About Me

My photo

Husband, father, grandfather, friend...a few of the roles acquired in 62 years of living.  I keep an upbeat attitude, loving humor and the singular freedom of a perfect laugh.  I don't let curmudgeons ruin my day; that only gives them power over me.  Having experienced death once, I no longer fear it, although I am still frightened by the process of dying.  I love to write because it allows me the freedom to vent those complex feelings that bounce restlessly off the walls of my mind; and express the beauty that can only be found within the human heart.

Astronomy Picture of the Day

Tuesday, May 27, 2008

The Oil Emergency: Hard Times, Hard Choices

Copyright © 2008 by Ralph Couey

Over the years, I’ve come to understand a fundamental truth. People’s political attitudes are formed in the events and experiences that make up the chronology of their lives. These days, the foundations of those attitudes are, more often than not, based on deeply held emotions rather than critically evaluated information. Thus, there is no longer a widely held consensus of right and wrong. Everything is filtered through the prism of each individual's personal experiences. What seems incontrovertible truth to one is complete nonsense to another. This reality is a big part of the reason why politics is a subject considered verboten in polite conversation.

Our political attitudes have become tightly interwoven with our sense of self-identity and esteem. Consequently, when someone disagrees with us, we feel defensive, which then triggers emotional responses. And when emotion, by its nature an irrational state, enters into a debate, all hope of a calm, rational discussion is lost. My high school debate teacher once said, “You can debate conclusions; you can debate positions; you can debate policy. But you cannot debate emotion. Emotion listens only to its own version of truth, and refuses to entertain anything else.”

Wednesday, May 14, 2008

The Honda PC800 Pacific Coast


My '95 On Skyline Drive in Shenandoah National Park, Virginia

Copyright © 2008 by Ralph Couey

History, Design, and Mission

Riding a Honda Pacific Coast makes you a lightning rod for all kinds of questions and comments. Over the years, I’ve gotten used to the worst of them, realizing that any motorcyclist who utilizes the term “rolling porta-potty” has issues of their own.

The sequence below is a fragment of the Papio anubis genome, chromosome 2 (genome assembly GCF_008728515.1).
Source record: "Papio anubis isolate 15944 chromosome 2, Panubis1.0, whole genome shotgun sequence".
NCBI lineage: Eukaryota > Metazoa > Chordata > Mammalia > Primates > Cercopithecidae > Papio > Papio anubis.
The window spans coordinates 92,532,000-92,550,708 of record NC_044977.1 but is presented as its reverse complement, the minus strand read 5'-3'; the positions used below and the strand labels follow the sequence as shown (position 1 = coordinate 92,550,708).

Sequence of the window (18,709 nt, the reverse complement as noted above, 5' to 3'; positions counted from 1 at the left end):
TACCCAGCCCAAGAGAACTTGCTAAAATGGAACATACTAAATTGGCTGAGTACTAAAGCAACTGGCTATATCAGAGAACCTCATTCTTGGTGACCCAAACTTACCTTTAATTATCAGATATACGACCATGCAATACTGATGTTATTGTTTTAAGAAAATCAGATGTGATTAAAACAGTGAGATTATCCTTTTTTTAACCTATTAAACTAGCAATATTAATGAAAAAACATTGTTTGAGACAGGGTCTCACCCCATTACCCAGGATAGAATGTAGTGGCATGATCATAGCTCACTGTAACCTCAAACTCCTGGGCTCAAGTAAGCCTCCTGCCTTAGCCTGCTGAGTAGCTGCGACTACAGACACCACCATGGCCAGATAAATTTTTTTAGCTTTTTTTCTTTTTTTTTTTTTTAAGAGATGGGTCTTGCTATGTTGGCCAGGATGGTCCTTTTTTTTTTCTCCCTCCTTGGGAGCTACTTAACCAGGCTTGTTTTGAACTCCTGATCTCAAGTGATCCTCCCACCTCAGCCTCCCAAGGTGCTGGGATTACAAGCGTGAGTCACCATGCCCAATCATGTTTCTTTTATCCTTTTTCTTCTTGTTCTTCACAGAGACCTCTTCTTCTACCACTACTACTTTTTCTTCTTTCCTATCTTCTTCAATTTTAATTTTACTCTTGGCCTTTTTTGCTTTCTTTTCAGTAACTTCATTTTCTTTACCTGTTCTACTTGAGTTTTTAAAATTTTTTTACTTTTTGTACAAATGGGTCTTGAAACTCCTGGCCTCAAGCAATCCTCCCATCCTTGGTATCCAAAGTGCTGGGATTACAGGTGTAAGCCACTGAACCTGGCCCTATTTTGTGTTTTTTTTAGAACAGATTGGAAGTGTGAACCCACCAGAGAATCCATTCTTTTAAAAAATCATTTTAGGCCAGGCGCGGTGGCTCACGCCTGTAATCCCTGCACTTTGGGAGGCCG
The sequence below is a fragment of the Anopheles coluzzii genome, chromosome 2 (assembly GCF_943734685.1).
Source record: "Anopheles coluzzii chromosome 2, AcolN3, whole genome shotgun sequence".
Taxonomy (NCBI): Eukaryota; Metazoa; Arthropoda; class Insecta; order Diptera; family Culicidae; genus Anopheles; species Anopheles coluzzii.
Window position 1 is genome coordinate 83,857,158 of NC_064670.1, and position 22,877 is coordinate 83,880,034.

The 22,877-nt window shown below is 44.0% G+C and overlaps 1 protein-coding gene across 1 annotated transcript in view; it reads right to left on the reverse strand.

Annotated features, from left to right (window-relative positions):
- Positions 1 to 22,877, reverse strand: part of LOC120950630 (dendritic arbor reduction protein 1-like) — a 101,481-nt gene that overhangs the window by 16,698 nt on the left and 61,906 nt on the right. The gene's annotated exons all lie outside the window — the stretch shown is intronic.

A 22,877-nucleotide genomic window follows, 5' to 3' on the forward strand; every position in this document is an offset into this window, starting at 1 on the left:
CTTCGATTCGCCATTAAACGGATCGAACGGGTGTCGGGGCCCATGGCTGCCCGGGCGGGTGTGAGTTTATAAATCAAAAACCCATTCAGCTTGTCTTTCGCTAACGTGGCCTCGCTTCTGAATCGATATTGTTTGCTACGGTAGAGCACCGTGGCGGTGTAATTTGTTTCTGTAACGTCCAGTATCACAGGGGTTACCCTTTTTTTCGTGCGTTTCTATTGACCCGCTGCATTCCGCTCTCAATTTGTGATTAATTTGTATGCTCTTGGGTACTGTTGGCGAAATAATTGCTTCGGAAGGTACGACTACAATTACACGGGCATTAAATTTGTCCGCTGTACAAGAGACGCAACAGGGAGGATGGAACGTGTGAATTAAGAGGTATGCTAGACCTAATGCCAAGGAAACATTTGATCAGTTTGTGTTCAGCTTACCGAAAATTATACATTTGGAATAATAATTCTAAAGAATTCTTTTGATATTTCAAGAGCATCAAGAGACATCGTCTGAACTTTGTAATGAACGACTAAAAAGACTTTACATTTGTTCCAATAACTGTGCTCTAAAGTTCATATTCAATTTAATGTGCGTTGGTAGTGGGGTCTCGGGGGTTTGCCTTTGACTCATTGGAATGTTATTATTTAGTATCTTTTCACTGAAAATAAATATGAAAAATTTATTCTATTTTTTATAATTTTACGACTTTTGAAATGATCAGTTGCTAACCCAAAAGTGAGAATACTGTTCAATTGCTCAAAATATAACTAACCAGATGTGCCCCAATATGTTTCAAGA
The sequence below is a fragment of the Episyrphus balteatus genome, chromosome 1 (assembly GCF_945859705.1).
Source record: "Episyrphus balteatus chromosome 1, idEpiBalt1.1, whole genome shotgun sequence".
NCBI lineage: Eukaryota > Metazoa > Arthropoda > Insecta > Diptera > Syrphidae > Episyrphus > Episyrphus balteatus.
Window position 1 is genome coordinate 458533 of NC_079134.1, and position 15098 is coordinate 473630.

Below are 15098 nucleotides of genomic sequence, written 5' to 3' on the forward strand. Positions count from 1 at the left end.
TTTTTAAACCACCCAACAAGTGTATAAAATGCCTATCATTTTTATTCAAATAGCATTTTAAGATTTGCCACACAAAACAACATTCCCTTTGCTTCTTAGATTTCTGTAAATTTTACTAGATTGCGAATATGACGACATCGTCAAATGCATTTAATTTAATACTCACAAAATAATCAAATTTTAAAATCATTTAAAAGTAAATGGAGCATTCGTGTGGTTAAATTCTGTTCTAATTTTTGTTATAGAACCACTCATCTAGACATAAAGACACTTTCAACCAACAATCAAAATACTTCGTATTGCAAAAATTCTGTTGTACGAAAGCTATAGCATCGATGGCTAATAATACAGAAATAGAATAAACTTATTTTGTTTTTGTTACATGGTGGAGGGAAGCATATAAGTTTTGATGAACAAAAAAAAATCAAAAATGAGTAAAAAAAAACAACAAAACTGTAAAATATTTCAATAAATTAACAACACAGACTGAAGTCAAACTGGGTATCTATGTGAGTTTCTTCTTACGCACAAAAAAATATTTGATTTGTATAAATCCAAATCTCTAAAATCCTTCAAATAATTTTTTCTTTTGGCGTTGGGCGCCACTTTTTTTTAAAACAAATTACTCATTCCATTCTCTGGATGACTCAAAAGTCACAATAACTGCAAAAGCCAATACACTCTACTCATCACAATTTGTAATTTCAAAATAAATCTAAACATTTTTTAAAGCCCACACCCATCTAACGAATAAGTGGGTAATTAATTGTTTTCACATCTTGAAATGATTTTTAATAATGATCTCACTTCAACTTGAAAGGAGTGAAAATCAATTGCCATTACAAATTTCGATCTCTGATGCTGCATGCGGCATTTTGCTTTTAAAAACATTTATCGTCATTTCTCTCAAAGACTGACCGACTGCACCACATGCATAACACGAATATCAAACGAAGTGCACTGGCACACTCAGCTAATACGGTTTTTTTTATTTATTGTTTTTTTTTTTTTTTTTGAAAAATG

The Pacific Coast, or PC800, was introduced by Honda in the 1989 model year. It was a revolutionary look back then, the bike completely sheathed in plastic body panels, and a spacious clamshell trunk in the place of traditional saddlebags. The appearance was pure Starfleet, sans phasers and warp drive. Had it arrived in ET's UFO, it could not have been more striking. The futuristic shape caught the eye of filmmakers, appearing in movies such as “Harley Davidson and the Marlboro Man,” “Back to the Future,” and “The Bourne Identity.”

Honda wanted a bike that would appeal to the suit-and-tie set; a bike one could ride to work without the risk of soiling the Armani. With that in mind, they purposely modeled the rear end after the very popular Honda Accord, the Yuppie flavor of the month for that era. But while the broad rear and long taillights looked good on the car, it was a decidedly odd look for a bike.

Honda produced the PC initially for two years, the ’89 in an ethereal Pacific Pearl White, and the ’90 in a magnificent Candy Glory Red. However, the marketing folks at Honda rolled consecutive gutter balls, choosing a soft, jazzy, avante-garde approach for their ads (a technique also used initially by Infiniti automobiles). The popular image of the motorcycle, all leather, do-rags, and sweaty biceps, completely clashed with this approach. Bikers snickered, and Yuppies remained confused. The price point was too high, and the flood of execu-commuters never materialized. With a ton of surplus machines on hand, Honda halted production.